So many designers, so little blog space, but three stand out as leaders of the baby boomer fashion revolutions, attaining stunning pop culture celebrity status in the process.
It started with Mary Quant who brought the mod scene and mini-skirt from Carnaby Street to main street. What began in 1965 as a local pop culture fad became de rigueur for young boomer ladies worldwide, showing off more leg than ever imagined. No warning, hardly a catch-your-breath transition—skin burst upon the scene like a whirlwind. The style signaled a sea change from the mature full-figured sweater-girl Marilyn Monroe to the adolescent, androgynous Twiggy—poster child for coming-of-age baby boomers. Thigh-in-thigh with the new fashion came pantyhose, go-go boots, and skimpy tops.
Roy Halston Frowick, better known simply as Halston, defined the 1970s and 1980s. After putting the famous pill box hat on Jacqueline Kennedy and re-inventing the chapeau as a fashion accessory, he dressed the Braniff stewardess. All the cool celebrities and jet setters wore his fashions.
Out went the patchwork-hippie styles and in came a refined minimal look, at the same time glamorous, sleek and sexy: ultrasuede wrap coats, flowing caftan, halter dresses—typically without buttons or zippers. Recognize the popular baby boomer style? You probably saw it on the Disco dance floor where Halston designs rock and ruled. And they were accessible. The designer was one of first to recognize the pop culture potential of marketing his own brand, and chose middle America J.C. Penny to cash in.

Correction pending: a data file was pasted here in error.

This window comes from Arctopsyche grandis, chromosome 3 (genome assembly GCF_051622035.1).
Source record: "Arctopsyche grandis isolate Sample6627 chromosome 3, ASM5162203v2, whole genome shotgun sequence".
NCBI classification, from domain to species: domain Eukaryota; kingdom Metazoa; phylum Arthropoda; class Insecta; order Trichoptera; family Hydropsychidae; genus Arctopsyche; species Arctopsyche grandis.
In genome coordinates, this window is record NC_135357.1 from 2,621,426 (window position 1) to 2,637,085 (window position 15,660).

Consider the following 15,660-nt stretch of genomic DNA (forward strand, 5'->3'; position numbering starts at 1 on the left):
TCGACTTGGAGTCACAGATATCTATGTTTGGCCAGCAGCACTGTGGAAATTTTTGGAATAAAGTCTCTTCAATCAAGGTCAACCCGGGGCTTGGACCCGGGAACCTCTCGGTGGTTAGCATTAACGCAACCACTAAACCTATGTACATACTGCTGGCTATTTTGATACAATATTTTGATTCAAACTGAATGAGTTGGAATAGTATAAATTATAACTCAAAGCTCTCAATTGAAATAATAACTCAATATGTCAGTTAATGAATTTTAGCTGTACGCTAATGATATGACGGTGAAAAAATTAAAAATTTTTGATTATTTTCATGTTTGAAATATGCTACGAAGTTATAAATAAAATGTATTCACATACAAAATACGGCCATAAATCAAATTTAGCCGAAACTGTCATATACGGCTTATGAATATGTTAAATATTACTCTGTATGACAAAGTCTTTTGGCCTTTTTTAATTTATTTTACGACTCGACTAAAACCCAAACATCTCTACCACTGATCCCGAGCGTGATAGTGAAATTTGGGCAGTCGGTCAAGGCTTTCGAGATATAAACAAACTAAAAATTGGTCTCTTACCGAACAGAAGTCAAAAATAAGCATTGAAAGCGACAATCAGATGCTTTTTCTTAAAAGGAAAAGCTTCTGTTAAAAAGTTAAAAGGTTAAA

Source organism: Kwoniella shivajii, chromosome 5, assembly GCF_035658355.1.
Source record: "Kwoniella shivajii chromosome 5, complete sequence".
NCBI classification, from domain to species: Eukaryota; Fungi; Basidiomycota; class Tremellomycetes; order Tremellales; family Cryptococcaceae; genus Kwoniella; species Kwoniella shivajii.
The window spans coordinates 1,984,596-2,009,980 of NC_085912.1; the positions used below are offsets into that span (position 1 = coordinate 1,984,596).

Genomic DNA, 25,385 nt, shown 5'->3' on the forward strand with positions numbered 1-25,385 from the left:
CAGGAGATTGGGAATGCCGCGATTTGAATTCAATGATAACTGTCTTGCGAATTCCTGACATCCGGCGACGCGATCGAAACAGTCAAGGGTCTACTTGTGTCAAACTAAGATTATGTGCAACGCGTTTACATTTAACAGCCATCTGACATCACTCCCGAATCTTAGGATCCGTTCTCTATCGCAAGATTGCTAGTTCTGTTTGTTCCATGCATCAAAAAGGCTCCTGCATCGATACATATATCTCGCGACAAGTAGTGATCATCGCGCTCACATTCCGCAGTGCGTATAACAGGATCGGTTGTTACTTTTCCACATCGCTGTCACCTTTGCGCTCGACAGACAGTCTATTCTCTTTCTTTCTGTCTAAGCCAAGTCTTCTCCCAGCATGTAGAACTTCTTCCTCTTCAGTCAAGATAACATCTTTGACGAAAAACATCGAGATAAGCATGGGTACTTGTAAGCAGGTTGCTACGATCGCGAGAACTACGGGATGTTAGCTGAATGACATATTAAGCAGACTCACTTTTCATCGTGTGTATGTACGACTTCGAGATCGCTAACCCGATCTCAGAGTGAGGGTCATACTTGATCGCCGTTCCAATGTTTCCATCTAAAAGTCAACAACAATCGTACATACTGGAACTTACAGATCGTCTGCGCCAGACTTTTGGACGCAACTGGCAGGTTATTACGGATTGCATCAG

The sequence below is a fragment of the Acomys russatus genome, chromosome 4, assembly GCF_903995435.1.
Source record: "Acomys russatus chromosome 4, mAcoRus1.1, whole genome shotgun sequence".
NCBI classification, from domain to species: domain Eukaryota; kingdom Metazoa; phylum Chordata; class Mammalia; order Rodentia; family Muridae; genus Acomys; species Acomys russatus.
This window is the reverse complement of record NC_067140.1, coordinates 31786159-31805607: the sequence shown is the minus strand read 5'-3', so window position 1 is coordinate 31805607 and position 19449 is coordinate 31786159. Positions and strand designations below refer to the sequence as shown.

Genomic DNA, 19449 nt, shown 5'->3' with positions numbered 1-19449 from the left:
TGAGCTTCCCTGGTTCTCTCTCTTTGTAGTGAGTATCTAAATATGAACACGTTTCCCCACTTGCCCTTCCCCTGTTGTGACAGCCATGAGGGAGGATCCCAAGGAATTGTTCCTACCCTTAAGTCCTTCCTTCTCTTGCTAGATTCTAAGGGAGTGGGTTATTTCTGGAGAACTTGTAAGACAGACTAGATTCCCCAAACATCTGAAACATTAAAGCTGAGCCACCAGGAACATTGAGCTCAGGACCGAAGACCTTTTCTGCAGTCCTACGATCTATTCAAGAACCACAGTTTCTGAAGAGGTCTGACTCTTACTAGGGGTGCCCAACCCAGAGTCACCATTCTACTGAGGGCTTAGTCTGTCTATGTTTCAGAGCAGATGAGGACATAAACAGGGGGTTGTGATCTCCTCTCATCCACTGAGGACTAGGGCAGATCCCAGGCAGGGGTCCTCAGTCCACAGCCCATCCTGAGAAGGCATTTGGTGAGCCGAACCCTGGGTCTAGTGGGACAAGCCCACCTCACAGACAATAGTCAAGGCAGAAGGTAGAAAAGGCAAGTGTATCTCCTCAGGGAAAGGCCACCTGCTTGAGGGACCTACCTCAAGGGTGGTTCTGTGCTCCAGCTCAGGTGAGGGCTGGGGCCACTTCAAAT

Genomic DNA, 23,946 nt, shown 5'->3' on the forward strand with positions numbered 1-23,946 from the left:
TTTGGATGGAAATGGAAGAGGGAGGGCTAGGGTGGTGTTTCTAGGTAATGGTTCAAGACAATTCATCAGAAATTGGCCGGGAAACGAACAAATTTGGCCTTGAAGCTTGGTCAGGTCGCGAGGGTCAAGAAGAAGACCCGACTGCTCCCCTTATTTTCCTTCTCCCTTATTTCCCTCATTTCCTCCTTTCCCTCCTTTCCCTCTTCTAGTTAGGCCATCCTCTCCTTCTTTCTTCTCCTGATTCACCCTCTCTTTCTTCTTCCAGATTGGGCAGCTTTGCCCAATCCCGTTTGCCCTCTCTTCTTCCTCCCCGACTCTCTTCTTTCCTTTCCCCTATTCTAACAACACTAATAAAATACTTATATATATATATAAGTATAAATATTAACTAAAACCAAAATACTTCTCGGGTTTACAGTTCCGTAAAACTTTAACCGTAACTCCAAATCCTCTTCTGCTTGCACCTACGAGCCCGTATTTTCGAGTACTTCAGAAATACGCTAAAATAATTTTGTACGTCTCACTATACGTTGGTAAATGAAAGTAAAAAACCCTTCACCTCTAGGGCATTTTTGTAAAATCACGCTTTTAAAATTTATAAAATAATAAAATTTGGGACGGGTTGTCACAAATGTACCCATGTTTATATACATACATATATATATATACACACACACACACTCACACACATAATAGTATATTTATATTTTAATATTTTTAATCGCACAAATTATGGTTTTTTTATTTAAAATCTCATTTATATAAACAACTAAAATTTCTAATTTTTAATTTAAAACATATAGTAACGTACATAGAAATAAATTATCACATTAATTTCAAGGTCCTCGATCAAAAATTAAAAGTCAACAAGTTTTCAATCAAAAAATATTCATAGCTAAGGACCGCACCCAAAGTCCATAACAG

Who wasn’t influenced by Yves St. Laurent? He introduced an array of baby boomer looks, including safari jackets, tight pants and tall thigh-high boots, pop art chic, Chinese chic. The glamorization of male fashion for females was pioneered by Laurent, beginning with his famous Le Smoking Suit and followed by blazers, pant suits and leather jackets. This led the way to the polished business fashion that boomer working women in the 1980s demanded. Designers Donna Karan and Giorgio Armani stood on Laurent’s broad shouldered dress forms.
Le Smoking Suit tuxedo for women
Has there ever been or will there again be a fashion era this creative? Probably not. It’s like the Golden Age of Rock and Roll.
Baby Boomer Trivia Questions
►Boomers in Common: What do all these women share?
► Match Game: Connect the famous model with her famous husband
John Delorean, Terrance Stamp, Mick Jaggar, Billy Joel, Richard Gere
Answers at end of Post
St. Laurent in 1954 with his award winning cocktail dress
From Yves St. Laurent collection
Boomer Bon Mots
I base most of my fashion sense on what doesn’t itch. ~Gilda Radner, comedian
A dress makes no sense unless it inspires men to want to take it off you. ~Françoise Sagan, literary critic
When in doubt, wear red. ~Bill Blass, fashion designer
►Boomers in Common: All won major beauty contests before becoming stars.
Jean Shrimpton→ Terrance Stamp
Cindy Crawford→ Richard Gere
Jerry Hall→ Mick Jaggar
Cristina Ferrare→ John Delorean
Christie Brinkley→ Billy Joel